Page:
Others were Gambia, Ghana, Guinea, Guinea-Bissau, Lesotho, Liberia, Madagascar, Malawi, Mali, Mauritania, Mozambique, Niger, Nigeria, Rwanda, Senegal, Sierra Leone, South Sudan, Togo, Uganda, United Republic of Tanzania, Zambia, and Zimbabwe.”
Gov’t to restrict importation of rice, ‘yemuadie’ and other products
The government is set to lay before Parliament today, November 21, a Constitutional Instrument (C.I) seeking to restrict the importation of selected strategic products into the country.
The items, numbering over 20, will include rice, tripe (popularly called “yemuadie” in Ghana), and diapers.
The government said the move is part of efforts to enhance local production.
Speaking during a press briefing in Parliament, the Minister of Trade and Industry, K.T Hammond said, “Stomach of animals, bladder and the chunk of intestines (yemuadie), the country had had to put in an amount of about $164 million towards the importation of these items. We are taking steps to ensure that in terms of rice, there’s no poverty of rice in the country.”
He emphasized, “By these restrictions, we are not going to ensure that there’s no food in the country at all; that is not the point at all. There have to be some efforts by the government to ensure that we go back to Acheampong’s operation feed yourself. There are about 22 items on the list, one of them, I think, is diapers.”
He announced the introduction of the Ghana Standards Authority Regulations 2023, which also seeks to streamline the manufacturing of cement to ensure competitive pricing.
Mahama doesn’t understand 24hr economy; don’t vote for him – Bawumia
Vice President Dr. Mahamudu Bawumia says former President John Dramani Mahama does not understand the 24-hour economy policy he is proposing.
According to the Vice President, that policy is already being implemented in the country, as hospitals, fuel companies, among others, operate a 24-hour system.
Dr. Bawumia, therefore, urged Ghanaians to ignore Mahama during the 2024 polls since he has nothing new to offer and vote for the New Patriotic Party.
“John Mahama says he has a new idea. What is the idea? He says he wants a 24-hour economy. He doesn’t even understand that policy. Today in Ghana, our hospitals work 24 hours, our electricity company works 24 hours, our water company works 24 hours, our fuel stations work 24 hours, and many chop bars work 24 hours. Today because of digitalisation, you can transfer money 24 hours, you can receive money 24 hours… So he doesn’t understand his own policy. It doesn’t make sense.”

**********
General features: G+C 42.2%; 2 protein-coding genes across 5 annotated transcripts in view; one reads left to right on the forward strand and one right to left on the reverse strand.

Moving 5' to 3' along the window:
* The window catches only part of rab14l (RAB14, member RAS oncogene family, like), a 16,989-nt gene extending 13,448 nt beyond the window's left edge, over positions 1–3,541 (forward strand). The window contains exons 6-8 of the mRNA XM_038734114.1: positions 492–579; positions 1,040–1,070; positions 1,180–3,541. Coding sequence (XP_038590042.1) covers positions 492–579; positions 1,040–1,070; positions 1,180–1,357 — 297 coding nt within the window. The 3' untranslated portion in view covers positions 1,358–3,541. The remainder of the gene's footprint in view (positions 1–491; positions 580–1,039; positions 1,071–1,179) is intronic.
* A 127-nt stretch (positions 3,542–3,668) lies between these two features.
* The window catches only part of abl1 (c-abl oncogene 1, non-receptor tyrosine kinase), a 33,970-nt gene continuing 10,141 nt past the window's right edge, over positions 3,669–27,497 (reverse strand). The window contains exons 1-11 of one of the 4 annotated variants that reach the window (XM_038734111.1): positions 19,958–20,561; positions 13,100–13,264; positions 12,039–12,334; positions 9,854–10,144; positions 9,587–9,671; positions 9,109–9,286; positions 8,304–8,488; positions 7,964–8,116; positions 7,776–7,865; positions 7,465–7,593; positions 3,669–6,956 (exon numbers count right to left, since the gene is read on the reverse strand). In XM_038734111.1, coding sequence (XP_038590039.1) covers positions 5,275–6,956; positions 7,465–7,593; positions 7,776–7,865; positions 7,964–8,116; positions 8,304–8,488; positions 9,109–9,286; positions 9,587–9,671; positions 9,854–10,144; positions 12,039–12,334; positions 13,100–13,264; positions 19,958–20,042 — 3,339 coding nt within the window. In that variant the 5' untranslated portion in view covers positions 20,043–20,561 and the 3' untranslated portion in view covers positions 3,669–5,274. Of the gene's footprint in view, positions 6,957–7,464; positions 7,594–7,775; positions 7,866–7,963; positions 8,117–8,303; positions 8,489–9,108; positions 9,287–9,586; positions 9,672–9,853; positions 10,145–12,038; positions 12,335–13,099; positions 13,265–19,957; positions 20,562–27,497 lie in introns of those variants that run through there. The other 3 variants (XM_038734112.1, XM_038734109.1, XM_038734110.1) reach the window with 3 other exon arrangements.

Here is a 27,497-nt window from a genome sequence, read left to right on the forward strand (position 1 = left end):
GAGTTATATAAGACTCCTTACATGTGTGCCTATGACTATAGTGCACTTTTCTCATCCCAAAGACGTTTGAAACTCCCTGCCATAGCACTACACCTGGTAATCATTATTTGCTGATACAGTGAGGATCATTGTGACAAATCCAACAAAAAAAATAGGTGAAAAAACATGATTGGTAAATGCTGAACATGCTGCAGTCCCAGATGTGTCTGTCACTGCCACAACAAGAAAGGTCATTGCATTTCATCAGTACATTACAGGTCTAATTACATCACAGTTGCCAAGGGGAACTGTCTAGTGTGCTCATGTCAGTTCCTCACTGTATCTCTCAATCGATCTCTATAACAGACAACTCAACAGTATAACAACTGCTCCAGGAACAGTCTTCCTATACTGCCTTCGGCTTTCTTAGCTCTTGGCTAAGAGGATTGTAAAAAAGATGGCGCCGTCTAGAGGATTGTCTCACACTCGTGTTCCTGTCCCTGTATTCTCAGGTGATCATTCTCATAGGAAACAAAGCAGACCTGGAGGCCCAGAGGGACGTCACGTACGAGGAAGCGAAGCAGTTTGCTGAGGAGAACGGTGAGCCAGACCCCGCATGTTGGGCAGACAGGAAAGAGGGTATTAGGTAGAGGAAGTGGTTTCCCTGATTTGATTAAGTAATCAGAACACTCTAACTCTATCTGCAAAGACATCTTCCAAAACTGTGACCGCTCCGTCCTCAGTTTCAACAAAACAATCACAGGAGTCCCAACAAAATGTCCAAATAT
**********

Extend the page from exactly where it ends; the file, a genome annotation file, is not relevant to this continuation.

“So I want you to vote for me in 2024 because I will bring a new vision, I will bring a new policy. Mahama is the past, Dr Bawumia is the future. If John Mahama was there, we would say we have a dumsor economy, you can’t have a 24-hour economy in dumsor. So, you want to vote for Dr Bawumia in 2024, we will take the country to new heights,” Dr Bawumia stated.
Bagbin rebukes IMF over alleged pressure to pass some bills under certificate of urgency
The Speaker of Parliament, Alban Bagbin, has accused the International Monetary Fund (IMF) of pressuring the House to pass a number of bills under a certificate of urgency.
Mr. Bagbin cited bills such as the Affirmative Action Bill, which is allegedly being pushed by the IMF as part of the conditionality for the balance of the $3 billion credit facility for Ghana.
Speaking at the Speaker’s Breakfast Meeting on Monday, Alban Bagbin insisted that the House will not be coerced by the IMF to pass the bill.
“Even in this budget, you can see the arm of the IMF in a lot of provisions in the budget. A critical bill like the Affirmative Action Gender Equality Bill has come to Parliament under a certificate of urgency. Please, it won’t happen; we won’t pass it under a certificate of urgency.”
“There are critical stakeholders we must consult and make sure we go together. We will not be dictated by the IMF; that one, you can be assured. This is a very critical bill that the IMF should know that we need the buy-in of the stakeholders to be able to implement it,” Alban Bagbin said.
The Affirmative Action Bill, when passed into law, would seek to expunge the historically low representation of women in decision-making spaces and promote democracy and development through all-inclusive participation.